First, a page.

April will see the start of the centre’s outreach season. A major event in our calendar is Astronomy Day that will be held on Saturday 29 April at the Royal BC Museum from 10 a.m. to 4 p.m. This will be followed by the first of the Summer Star Parties at the DAO.
Please contact Ken (firstname.lastname@example.org) to volunteer to help out with the outreach events that will be occurring this year. We would like to have solar telescopes and people at the table to answer questions. One of the first of these events is Esquimalt Buccaneer Days on 13 and 14 May.
We are looking forward to another set of Summer Star Parties on Observatory Hill. One change this year will be that the Friends of the DAO (FDAO) will lead these evenings. There will be a longer season this year including the Saturdays closest to the solstice. Due to the high demand in past years, we have decided to try opening to visitors even on the evenings when it will not be astronomically dark by closing time. Assuming clear skies, we should have some good solar viewing on those evenings so that could make up for the lack of a night sky!
With the FDAO leading, this will allow evenings to continue on the Saturdays when RASC members are involved with other events. One example of this is Saturday 29 July that coincides with the RASCals Star Party in Metchosin. As you may recall, RASC has designated that Saturday as the national star party day in honour of the sesquicentennial. This means there will be 2 star parties in Greater Victoria that day giving members of the public the option to go to the observatory or the Metchosin municipal grounds.
The Summer Star Parties will occur on Saturday evenings from Saturday 29 April 29 to Saturday 23 September with a few exceptions. There will not be a star party on Saturday 1 July so that everyone can enjoy Canada Day and the 150th anniversary of confederation. We are going to skip the Labour Day weekend and there is also an evening in September when there is a concert in the dome instead.
A reminder that due to April exams being scheduled in our regular meeting room, our monthly meeting on Wednesday 12 April will be in the Elliott Building Lecture Wing Room 167.
Spring is nearly upon us and I am hoping for a distinct change in weather. We have had very few observing sessions at the VCO through the winter and I think the last RASCals of Cattle Point evening that actually went ahead was in 2015. Clouds, clouds, go away!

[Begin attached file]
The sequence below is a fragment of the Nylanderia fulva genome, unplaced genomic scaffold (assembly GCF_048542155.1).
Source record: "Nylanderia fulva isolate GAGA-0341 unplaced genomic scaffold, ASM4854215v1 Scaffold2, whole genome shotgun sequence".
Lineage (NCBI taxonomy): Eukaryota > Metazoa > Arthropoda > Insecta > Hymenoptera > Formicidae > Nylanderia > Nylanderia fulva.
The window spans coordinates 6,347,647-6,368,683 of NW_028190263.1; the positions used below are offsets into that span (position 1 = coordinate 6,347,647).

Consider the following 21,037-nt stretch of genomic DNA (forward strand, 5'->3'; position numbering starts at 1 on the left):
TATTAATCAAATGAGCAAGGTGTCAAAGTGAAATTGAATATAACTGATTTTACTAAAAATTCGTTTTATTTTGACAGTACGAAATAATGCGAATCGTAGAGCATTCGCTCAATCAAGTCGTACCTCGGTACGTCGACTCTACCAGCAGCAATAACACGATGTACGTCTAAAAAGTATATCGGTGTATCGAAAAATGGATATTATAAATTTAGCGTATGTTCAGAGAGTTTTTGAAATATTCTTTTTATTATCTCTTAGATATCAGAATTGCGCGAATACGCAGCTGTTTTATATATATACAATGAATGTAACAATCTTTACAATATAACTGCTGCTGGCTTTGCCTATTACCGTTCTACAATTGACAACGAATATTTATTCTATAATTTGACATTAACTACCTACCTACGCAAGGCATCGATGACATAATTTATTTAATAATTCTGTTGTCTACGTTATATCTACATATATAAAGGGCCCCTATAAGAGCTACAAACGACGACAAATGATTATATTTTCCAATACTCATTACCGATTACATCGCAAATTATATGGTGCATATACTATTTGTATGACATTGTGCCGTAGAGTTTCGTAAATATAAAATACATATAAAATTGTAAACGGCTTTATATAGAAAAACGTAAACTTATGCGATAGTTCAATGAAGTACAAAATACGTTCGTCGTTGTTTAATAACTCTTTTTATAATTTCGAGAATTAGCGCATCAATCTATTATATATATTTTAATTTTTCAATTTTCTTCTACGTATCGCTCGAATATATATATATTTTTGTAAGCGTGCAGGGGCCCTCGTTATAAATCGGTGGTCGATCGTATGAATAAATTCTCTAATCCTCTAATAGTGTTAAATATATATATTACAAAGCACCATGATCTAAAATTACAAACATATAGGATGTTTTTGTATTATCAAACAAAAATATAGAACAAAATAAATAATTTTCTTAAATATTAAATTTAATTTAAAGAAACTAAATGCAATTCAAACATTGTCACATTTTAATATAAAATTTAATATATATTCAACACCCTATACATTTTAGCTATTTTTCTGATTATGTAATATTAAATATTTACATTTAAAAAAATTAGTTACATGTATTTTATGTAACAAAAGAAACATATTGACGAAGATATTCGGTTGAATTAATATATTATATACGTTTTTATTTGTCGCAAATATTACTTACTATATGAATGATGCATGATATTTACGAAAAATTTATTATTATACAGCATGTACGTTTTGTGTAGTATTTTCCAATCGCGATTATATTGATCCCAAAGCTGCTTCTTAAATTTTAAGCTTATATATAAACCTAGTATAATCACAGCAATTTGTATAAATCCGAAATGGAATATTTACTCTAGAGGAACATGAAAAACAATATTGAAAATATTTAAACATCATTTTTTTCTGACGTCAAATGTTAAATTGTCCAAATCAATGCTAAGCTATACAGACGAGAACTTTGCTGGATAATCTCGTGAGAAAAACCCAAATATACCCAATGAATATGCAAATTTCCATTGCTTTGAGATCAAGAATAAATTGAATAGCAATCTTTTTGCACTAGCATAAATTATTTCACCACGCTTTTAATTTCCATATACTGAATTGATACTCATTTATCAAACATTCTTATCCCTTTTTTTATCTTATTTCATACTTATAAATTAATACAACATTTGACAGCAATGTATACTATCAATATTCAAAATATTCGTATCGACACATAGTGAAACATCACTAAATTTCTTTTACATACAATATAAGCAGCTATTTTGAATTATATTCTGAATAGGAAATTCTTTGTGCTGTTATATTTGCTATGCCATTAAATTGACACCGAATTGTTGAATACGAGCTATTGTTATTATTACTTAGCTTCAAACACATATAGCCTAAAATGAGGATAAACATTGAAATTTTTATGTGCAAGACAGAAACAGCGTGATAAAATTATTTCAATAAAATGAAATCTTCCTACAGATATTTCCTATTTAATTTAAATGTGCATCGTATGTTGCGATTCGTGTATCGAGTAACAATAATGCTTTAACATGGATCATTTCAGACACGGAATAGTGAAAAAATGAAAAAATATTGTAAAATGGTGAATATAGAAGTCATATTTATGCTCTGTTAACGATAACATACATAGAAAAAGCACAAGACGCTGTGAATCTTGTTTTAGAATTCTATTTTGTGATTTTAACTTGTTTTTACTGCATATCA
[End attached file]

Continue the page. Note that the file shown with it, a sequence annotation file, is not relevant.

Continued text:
Thanks to Reg for coordinating the purchase and installation of the new monitor for the Astro Café building. Its first light saw a record attendance with 27 people there. A very special thank you goes to Terry Ryals for building the cabinet for the television; it looks just great.
Due to April exams being scheduled in our regular meeting room, our monthly meeting on Wednesday, April 12 will be in the Elliott Building Lecture Wing Room 167.
My heartfelt thanks to His Worship Mayor Ranns and councillors of the District of Metchosin who approved our request to hold the RASCals Star Party on the weekend of July 28 – 30 with the rental fee waived. That will be proceeding at the Metchosin Municipal Grounds on Happy Valley Road; more information will be provided as it becomes available. Our Star Party will coincide with the National Star Party day of Saturday, July 29. The plan is for as many centres as possible to have public events on that day in honour of the 150th anniversary of the Confederation of Canada. We hope there will be clear skies so we can show off the sky!
We are also in the process of finalizing our agreement with the Friends of the DAO to hold another series of Summer Star Parties on Saturday evenings. We are planning to have those every Saturday from Astronomy Day on April 29 to September 16. If you have NOT been involved in past years and would like to volunteer please let Ken know at email@example.com and we will add you to the email list.
Please be reminded to let me know at firstname.lastname@example.org if you would like to participate in a bulk purchase of the Explore the Universe Guide as I introduced in my January message.
It will not be long until our outreach events for begin and planning is in full swing. I hope you will consider volunteering as there are many tasks that need to be done. You may do this by contacting our Outreach Coordinator, Ken, at email@example.com.
One of the areas I would like to emphasize is new member recruitment. This year, we will have complementary copies of the current SkyNews magazine to give out at public outreach events. Centres have been given the option to purchase copies at a minimal cost so we will be giving this a try. If you know of friends and family who share your interest in astronomy, and who are not yet members, you may want to give them a copy! It is my hope that a group of members will take on member recruitment under the coordination of Deb, our Second Vice President, so that there is a presence at all of our outreach events. The goal will be to talk about our society, the benefits of membership, and give out the magazines. Please email Deb at firstname.lastname@example.org if you would like to help out.